BOSTON—Local communities that collect franchise fees from pay-TV providers are worried that the increase in cord cutting could threaten the future of community access TV. In Massachusetts, one legislator has responded by proposing a bill that would allow municipalities to levy a fee on streaming services like YouTube TV, Sling TV and DirecTV Now (also known as virtual Multichannel Video Program Distributors or “vMVPD”).
In “An Act Relative to Digital Entertainment on Public Rights of Way,” Democratic state legislator Matt McMurtry is proposing a 5% fee on digital streaming providers who are “using the public rights of way in order to sell their services to Massachusetts residents.” The fees would be collected twice a year and distributed to the state general fund, municipalities and community media centers.
Although vMVPDs offer many of the same channel lineups as traditional cable TV, they have been exempt from paying franchise fees. Since these OTT (over-the top) services ride on the back of high-speed broadband provided by traditional cable TV, legislators like McMurtry see little difference between the two.
“This legislation is a much-needed update to the way consumers receive digital entertainment streaming services. Multimillion-dollar media companies are using our public rights of way to deliver their product, yet are not paying their fair share for that use,” McMurtry said. “Fees charged to traditional cable providers support our local community media centers, which are an important resource to local public, educational and government news and information. As consumers are offered alternative streaming methods, we need to modernize our law to assure that community media centers are supported.”
Approximately 85 legislators have signed on to the bill, which was proposed the same week that the FCC voted to deregulate local cable franchise fees, a move that opposing FCC Commissioner Jessica Rosenworcel said “cuts at public, educational and governmental channels across the country.”
“It goes beyond placing reasonable limits on contributions subject to the statutory franchise fee and jeopardizes the day-to-day costs, like staff and overhead, required to run such stations,” she added.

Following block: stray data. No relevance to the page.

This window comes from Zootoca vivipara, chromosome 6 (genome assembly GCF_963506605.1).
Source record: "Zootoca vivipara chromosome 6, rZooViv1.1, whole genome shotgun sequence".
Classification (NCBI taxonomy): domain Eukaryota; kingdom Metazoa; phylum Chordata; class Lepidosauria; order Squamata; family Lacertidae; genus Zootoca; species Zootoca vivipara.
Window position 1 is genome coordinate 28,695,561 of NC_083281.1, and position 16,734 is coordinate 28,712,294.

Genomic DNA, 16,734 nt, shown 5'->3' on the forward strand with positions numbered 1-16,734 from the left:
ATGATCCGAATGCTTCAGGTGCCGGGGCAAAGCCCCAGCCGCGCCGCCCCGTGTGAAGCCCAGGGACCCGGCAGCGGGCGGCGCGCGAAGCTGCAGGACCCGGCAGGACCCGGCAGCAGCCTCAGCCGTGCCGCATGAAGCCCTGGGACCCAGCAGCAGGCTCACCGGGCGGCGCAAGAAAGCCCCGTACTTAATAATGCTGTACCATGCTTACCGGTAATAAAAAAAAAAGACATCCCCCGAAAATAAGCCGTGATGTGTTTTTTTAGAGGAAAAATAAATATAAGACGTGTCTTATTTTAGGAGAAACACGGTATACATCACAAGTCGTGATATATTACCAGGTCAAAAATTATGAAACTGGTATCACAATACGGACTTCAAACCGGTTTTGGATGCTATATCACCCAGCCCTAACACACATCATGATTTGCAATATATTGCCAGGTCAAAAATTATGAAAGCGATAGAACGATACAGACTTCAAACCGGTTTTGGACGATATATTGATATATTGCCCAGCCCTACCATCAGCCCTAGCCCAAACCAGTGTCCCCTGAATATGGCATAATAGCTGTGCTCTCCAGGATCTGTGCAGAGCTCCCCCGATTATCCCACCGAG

A dozen states have already imposed similar fees on streaming services (or in the case of California, Colorado and Illinois, have individual municipalities that have adopted such fees), according to public interest group Mass Access, which voiced its support for the bill.
“For decades, the funding provided by cable companies has helped provide funding to support vital programs at the municipal level—including community media centers and PEG channels,” said Melinda Garfield, president of Mass Access. “Community Media centers and PEG channels serve the community, they are an important and vital resource that we need to protect. These new streaming services should be held to the same standards, accept the same responsibilities, and make the same contributions as cable companies.”
Tom has covered the broadcast technology market for the past 25 years, including three years handling member communications for the National Association of Broadcasters followed by a year as editor of Video Technology News and DTV Business executive newsletters for Phillips Publishing. In 1999 he launched digitalbroadcasting.com for internet B2B portal Verticalnet. He is also a charter member of the CTA's Academy of Digital TV Pioneers. Since 2001, he has been editor-in-chief of TV Tech (www.tvtech.com), the leading source of news and information on broadcast and related media technology and is a frequent contributor and moderator to the brand’s Tech Leadership events.
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